post #199 of 238
Quote:
Originally Posted by Bill Fitzmaurice View Post

Most manuals that I've seen don't say what they have for slopes.
Many do, if you look closely enough. Or that information IS available somewhere. That they have a 24dB/octave low pass yet a 12dB/octave high pass probably goes back to the original THX recommendation of a 4th order low-pass with a 2nd order high-pass and specific use of sealed speakers with a 2nd order roll-off at the high-pass point (80Hz in this case) to achieve the matching 24dB/octave slope at the speakers. Unfortunately (or maybe fortunately?), this asymmetric crossover is something that has remained in AVRs for years, since. It may also be steeper at the low-pass to help reduce subwoofer localization and/or the same sort of anomalies that your recommendation of intentionally cascading the low-passes can help alleviate. Honestly, I do not know why it has remained like this (24/12) as most people use ported speakers. But it has.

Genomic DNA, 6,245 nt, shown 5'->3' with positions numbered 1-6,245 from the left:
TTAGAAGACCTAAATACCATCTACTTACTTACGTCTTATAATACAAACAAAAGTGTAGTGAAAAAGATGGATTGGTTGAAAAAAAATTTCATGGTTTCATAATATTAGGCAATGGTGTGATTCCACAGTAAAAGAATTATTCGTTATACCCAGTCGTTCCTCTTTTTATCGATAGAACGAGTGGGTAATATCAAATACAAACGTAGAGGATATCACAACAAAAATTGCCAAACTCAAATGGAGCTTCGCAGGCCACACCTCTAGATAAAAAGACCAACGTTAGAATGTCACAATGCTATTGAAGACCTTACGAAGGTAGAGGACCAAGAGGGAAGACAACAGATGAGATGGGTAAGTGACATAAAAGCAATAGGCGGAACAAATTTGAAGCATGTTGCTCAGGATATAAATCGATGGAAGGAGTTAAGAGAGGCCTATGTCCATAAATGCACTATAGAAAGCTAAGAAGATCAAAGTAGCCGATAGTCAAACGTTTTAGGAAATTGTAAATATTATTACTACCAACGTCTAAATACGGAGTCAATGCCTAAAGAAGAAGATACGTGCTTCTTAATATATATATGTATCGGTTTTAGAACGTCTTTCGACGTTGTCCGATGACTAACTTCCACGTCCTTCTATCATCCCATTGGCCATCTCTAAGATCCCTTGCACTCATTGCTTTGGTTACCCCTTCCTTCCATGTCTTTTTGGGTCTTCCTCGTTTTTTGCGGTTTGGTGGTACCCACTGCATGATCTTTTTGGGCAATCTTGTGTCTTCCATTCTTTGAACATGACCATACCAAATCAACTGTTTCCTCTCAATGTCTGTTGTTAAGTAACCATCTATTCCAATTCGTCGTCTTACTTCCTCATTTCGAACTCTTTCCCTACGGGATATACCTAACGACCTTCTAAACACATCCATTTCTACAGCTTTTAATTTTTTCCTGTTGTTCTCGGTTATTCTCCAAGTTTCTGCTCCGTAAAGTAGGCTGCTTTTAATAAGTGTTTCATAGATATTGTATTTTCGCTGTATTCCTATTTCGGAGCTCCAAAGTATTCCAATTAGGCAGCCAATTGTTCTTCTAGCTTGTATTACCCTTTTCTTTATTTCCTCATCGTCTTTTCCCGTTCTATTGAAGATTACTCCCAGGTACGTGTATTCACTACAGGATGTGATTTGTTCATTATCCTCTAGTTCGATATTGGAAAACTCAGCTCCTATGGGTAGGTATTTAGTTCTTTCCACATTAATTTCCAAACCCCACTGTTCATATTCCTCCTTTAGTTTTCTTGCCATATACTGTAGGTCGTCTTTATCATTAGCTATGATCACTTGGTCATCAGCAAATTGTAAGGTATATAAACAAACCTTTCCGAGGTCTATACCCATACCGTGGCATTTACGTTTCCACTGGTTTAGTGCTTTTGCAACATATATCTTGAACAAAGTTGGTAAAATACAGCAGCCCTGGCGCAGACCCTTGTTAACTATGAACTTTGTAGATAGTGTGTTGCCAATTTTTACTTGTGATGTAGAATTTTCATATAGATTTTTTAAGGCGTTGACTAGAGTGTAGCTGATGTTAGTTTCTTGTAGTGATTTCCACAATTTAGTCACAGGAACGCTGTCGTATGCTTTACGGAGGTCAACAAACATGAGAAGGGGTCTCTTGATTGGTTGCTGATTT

post #200 of 238
Quote:
Originally Posted by sivadselim View Post

Many do, if you look closely enough. Or that information IS available somewhere. That they have a 24dB/octave low pass yet a 12dB/octave high pass probably goes back to the original THX recommendation of a 4th order low-pass with a 2nd order high-pass and specific use of sealed speakers with a 2nd order roll-off at the high-pass point (80Hz in this case) to achieve the matching 24dB/octave slope at the speakers. Unfortunately (or maybe fortunately?), this asymmetric crossover is something that has remained in AVRs for years, since. It may also be steeper at the low-pass to help reduce subwoofer localization and/or the same sort of anomalies that your recommendation of intentionally cascading the low-passes can help alleviate. Honestly, I do not know why it has remained like this (24/12) as most people use ported speakers. But it has.
If it is it's wrong. Subs don't have to contend with excursion and power issues above their operating bandwidth, whereas mains and surrounds do have to contend with those issues below their operating bandwidth, so if anything the high pass should be a higher order, not lower, but at any rate at least the same. From a phase standpoint 4th order Linkwitz-Reilly for both would work best, and in pro-sound that's the most common configuration with electronic crossovers.